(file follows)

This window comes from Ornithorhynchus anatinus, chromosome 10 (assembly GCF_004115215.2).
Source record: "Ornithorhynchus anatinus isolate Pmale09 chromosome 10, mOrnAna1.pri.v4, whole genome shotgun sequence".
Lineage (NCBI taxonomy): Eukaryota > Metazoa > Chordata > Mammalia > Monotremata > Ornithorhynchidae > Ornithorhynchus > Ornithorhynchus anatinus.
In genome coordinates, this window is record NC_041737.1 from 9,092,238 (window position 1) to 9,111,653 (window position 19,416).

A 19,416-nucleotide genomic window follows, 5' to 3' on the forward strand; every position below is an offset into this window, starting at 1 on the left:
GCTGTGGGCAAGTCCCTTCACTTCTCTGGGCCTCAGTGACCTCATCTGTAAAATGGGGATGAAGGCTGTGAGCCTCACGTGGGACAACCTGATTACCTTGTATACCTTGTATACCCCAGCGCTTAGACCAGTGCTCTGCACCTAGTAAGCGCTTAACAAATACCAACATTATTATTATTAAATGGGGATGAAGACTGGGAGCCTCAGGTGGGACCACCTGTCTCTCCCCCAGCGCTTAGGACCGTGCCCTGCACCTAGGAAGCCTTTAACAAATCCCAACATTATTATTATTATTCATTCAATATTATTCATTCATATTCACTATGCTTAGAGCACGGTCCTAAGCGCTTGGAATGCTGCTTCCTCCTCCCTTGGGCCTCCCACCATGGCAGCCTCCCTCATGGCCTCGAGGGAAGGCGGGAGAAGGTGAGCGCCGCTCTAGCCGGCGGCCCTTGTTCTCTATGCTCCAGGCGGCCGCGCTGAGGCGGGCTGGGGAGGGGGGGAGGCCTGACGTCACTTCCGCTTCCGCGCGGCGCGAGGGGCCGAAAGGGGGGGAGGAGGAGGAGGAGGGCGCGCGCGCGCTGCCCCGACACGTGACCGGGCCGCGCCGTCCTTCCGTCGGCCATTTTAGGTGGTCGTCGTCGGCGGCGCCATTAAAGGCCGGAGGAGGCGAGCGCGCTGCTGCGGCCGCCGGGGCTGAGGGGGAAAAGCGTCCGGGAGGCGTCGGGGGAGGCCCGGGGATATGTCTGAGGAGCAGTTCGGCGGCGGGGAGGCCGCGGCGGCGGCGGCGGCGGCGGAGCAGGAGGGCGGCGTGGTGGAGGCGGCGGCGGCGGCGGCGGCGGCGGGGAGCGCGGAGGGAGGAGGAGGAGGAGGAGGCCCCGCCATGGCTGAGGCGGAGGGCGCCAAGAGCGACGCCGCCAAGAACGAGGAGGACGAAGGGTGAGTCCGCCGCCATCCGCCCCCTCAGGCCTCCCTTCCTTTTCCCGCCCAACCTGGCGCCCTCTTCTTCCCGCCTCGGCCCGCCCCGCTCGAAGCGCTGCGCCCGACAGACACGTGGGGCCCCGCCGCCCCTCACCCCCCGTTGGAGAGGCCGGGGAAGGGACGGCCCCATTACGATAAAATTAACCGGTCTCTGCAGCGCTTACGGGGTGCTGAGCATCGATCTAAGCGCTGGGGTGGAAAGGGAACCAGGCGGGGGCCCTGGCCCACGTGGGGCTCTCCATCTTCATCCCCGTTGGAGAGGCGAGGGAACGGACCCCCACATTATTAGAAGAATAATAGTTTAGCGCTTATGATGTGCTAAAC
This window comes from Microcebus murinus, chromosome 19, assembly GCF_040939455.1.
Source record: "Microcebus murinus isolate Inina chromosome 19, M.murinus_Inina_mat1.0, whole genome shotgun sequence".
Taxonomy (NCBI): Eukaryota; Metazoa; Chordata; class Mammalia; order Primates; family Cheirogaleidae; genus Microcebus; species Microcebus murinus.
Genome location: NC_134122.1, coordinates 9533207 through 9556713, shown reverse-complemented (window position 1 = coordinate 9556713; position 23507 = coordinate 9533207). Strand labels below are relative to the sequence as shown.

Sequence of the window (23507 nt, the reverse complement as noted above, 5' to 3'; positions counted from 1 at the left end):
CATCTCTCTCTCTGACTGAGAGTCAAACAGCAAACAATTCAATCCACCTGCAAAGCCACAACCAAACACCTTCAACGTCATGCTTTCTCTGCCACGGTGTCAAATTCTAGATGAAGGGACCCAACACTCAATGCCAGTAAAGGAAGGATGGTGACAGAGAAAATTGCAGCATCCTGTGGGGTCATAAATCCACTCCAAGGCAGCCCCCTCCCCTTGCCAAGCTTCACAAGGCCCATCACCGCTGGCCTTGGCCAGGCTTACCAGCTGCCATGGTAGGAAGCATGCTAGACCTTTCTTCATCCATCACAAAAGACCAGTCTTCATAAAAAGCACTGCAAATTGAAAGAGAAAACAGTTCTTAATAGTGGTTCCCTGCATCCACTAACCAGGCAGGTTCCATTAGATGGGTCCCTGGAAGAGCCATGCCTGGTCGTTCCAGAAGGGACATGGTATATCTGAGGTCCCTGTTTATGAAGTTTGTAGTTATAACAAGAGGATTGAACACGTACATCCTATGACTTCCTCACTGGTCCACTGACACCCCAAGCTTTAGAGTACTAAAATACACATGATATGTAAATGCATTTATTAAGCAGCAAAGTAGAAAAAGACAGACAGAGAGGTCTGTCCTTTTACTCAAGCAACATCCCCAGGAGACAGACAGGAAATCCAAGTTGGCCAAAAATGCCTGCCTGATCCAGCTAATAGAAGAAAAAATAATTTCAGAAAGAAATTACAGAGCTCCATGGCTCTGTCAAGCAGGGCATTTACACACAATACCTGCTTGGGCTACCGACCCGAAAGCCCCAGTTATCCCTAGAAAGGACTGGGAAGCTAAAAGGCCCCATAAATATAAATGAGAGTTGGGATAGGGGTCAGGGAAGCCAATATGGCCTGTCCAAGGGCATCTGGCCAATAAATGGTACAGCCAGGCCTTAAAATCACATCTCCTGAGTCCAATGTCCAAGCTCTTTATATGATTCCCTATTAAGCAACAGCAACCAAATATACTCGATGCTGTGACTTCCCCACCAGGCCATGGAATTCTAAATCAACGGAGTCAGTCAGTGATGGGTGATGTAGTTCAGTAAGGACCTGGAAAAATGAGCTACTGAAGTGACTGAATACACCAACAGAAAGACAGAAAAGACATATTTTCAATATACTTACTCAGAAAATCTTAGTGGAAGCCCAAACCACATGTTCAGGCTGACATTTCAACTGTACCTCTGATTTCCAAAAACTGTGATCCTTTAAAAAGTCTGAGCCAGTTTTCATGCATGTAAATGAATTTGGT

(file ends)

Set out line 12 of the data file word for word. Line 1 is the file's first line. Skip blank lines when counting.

CATCTCTCTCTCTGACTGAGAGTCAAACAGCAAACAATTCAATCCACCTGCAAAGCCACAACCAAACACCTTCAACGTCATGCTTTCTCTGCCACGGTGTCAAATTCTAGATGAAGGGACCCAACACTCAATGCCAGTAAAGGAAGGATGGTGACAGAGAAAATTGCAGCATCCTGTGGGGTCATAAATCCACTCCAAGGCAGCCCCCTCCCCTTGCCAAGCTTCACAAGGCCCATCACCGCTGGCCTTGGCCAGGCTTACCAGCTGCCATGGTAGGAAGCATGCTAGACCTTTCTTCATCCATCACAAAAGACCAGTCTTCATAAAAAGCACTGCAAATTGAAAGAGAAAACAGTTCTTAATAGTGGTTCCCTGCATCCACTAACCAGGCAGGTTCCATTAGATGGGTCCCTGGAAGAGCCATGCCTGGTCGTTCCAGAAGGGACATGGTATATCTGAGGTCCCTGTTTATGAAGTTTGTAGTTATAACAAGAGGATTGAACACGTACATCCTATGACTTCCTCACTGGTCCACTGACACCCCAAGCTTTAGAGTACTAAAATACACATGATATGTAAATGCATTTATTAAGCAGCAAAGTAGAAAAAGACAGACAGAGAGGTCTGTCCTTTTACTCAAGCAACATCCCCAGGAGACAGACAGGAAATCCAAGTTGGCCAAAAATGCCTGCCTGATCCAGCTAATAGAAGAAAAAATAATTTCAGAAAGAAATTACAGAGCTCCATGGCTCTGTCAAGCAGGGCATTTACACACAATACCTGCTTGGGCTACCGACCCGAAAGCCCCAGTTATCCCTAGAAAGGACTGGGAAGCTAAAAGGCCCCATAAATATAAATGAGAGTTGGGATAGGGGTCAGGGAAGCCAATATGGCCTGTCCAAGGGCATCTGGCCAATAAATGGTACAGCCAGGCCTTAAAATCACATCTCCTGAGTCCAATGTCCAAGCTCTTTATATGATTCCCTATTAAGCAACAGCAACCAAATATACTCGATGCTGTGACTTCCCCACCAGGCCATGGAATTCTAAATCAACGGAGTCAGTCAGTGATGGGTGATGTAGTTCAGTAAGGACCTGGAAAAATGAGCTACTGAAGTGACTGAATACACCAACAGAAAGACAGAAAAGACATATTTTCAATATACTTACTCAGAAAATCTTAGTGGAAGCCCAAACCACATGTTCAGGCTGACATTTCAACTGTACCTCTGATTTCCAAAAACTGTGATCCTTTAAAAAGTCTGAGCCAGTTTTCATGCATGTAAATGAATTTGGT